Stopping Fuel Subsidy by Malaysian Government

I have no idea what to implicate on this move by our dear government, I
seriously doubt their ability to tackle problems to resolve foreigners
to enjoy the fuel subsidy. I have a few ideas which will definitely
curb the fuel subsidy, but hey they already have a great few nuts
sitting up in the sky thinking of all the ways to curb foreigners.
People in their own world never think holistically when curbing one
problem, They only think of the 2 steps but not till the end of the
pathway.
I would foresee a huge mess this coming May, anyway do
enjoy the article written by Tan Poh KHeng on the latest topic on the
tip of most SINGAPOREAN tongue:

By TAN POH KHENG

Come May 2010, make sure you have your MyKad with you when you visit
petrol stations to top up the tank (editor’s note: MyKad is Malaysia’s
smart identity card).

Because without the smart card, you will not get a drop of petrol even if you have cash or credit.

I have no idea whether we’ll also need to swipe our MyKad to buy sugar, cooking oil and the like in the future.

Somehow, the Malaysian government may be the only one in this world
that needs to verify a buyer’s identity before he fills up his petrol
tank.

This reminds me of communism, where the people needed to show their
identification before buying a loaf of bread. But then that was an era
long gone.

At a time when the Asean (Association of Southeast Asian Nations)
members and China are opening up their markets for one another, showing
proof of identity for purchase of petrol seems backward.

I cannot fathom whether the move is supposed to show off MyKad’s
multiple functions or to stop foreigners from buying cheap petrol here.

If the former, then we should rightly feel proud as a pocket-sized MyKad can accomodate at least eight different functions.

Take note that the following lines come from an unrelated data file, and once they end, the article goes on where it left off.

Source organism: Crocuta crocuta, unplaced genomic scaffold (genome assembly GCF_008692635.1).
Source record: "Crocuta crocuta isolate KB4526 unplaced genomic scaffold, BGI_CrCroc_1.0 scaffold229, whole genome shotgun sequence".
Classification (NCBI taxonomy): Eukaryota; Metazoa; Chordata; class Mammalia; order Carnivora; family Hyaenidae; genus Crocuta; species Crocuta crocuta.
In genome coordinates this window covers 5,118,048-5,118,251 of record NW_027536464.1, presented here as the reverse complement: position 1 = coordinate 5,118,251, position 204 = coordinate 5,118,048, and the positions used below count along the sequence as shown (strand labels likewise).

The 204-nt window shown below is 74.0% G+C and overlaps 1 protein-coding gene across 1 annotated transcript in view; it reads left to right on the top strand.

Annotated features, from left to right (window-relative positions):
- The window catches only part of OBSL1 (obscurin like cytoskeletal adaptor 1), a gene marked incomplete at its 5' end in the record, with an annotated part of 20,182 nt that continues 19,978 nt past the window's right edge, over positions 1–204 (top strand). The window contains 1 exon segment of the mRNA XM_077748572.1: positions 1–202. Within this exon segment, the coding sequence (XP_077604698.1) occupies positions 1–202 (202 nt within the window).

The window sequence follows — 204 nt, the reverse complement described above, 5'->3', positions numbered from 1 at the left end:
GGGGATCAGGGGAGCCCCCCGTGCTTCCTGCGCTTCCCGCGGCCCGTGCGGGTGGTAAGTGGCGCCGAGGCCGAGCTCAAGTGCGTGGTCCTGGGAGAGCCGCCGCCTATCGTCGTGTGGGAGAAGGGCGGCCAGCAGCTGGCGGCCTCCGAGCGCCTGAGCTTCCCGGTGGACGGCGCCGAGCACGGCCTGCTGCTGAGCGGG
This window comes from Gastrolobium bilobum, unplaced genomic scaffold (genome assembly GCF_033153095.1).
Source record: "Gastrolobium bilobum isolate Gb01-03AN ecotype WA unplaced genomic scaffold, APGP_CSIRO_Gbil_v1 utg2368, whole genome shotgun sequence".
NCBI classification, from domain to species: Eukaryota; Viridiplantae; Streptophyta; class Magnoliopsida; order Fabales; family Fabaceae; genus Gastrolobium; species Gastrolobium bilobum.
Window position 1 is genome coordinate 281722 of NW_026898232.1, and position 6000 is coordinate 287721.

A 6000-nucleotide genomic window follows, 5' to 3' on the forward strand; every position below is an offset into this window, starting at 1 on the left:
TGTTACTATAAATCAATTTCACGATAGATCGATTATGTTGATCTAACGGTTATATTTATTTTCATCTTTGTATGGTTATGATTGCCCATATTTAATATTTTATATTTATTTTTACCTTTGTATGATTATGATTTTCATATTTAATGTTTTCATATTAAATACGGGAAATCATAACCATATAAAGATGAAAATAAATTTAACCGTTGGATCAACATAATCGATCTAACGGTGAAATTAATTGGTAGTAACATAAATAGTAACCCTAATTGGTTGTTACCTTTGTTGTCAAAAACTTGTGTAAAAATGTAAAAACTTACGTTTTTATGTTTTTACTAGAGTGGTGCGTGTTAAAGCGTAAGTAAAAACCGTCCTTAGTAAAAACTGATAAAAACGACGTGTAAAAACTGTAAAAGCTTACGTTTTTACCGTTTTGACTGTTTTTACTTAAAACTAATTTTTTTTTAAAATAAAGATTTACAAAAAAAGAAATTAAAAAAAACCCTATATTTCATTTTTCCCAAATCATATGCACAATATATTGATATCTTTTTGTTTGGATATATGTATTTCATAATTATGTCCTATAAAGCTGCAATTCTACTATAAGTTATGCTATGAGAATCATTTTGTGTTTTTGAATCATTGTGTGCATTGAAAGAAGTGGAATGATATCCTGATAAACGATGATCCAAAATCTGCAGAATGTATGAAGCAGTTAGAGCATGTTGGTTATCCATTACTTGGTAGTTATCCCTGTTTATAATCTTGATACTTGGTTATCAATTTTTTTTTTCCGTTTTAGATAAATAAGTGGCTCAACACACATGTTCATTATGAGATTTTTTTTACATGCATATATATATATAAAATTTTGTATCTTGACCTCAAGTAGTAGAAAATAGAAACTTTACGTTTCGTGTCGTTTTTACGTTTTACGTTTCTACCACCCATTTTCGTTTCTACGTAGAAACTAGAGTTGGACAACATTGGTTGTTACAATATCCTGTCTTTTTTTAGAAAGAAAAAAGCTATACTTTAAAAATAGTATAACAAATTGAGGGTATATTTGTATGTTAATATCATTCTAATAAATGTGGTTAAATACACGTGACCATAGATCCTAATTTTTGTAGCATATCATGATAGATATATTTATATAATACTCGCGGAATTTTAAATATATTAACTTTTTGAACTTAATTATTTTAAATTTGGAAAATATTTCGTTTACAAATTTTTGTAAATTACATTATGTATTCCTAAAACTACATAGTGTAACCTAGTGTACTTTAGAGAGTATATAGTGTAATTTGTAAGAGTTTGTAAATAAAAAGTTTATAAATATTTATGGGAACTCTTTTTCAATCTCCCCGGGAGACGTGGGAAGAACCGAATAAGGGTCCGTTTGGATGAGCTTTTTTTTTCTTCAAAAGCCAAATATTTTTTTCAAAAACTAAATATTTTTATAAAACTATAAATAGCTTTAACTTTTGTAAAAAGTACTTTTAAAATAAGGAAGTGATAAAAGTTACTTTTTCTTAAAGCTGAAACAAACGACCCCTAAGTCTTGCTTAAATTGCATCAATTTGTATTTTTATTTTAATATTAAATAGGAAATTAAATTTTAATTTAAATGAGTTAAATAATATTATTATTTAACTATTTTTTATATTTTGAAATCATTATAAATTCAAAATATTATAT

Any data, from personal particulars to whether the cardholder is
suffering from sexually transmitted diseases as well as his wealth and
other private details, will be unreservedly exposed with a MyKad reader.

But privacy remains of secondary importance. Worse still, there is no product assurance on the extremely vulnerable MyKad chips.

Imagine you are in a hurry for work, school, or some business
meeting, but you’re stuck with an empty tank in a petrol station. All
because the MyKad reader refuses to accept your identification.

Such a possibility is very real. The National Registration
Department (JPN) has urged the public to replace their chips if they’re
damaged.

There would be chaos if half the country’s population rush to JPN to replace their MyKad just to fill up their petrol tanks.

If the new policy is a counter-measure against foreign car owners
who have exploited loopholes in the earlier policy of allowing
foreign-registered vehicles to fill up their petrol tanks with a
maximum of 20 litres of petrol, then by all measures it is a very poor
contrivance.

Foreign vehicles, especially those from Singapore, have brought much
bigger economic benefits to this country than the profits they have
sneaked away from our petrol allowances.

Inconveniences experienced at petrol pumps will only drive them away.

If we do this merely to stamp cross-border smuggling activities,
then the anti-smuggling squads should work a lot harder to check their
activities instead of transferring the hassles to motorists across the
nation.

It is necessary for us to prevent foreigners from enjoying our
petrol allowances, but not to spend huge sums of money acquiring MyKad
readers and inconvenience motorists.

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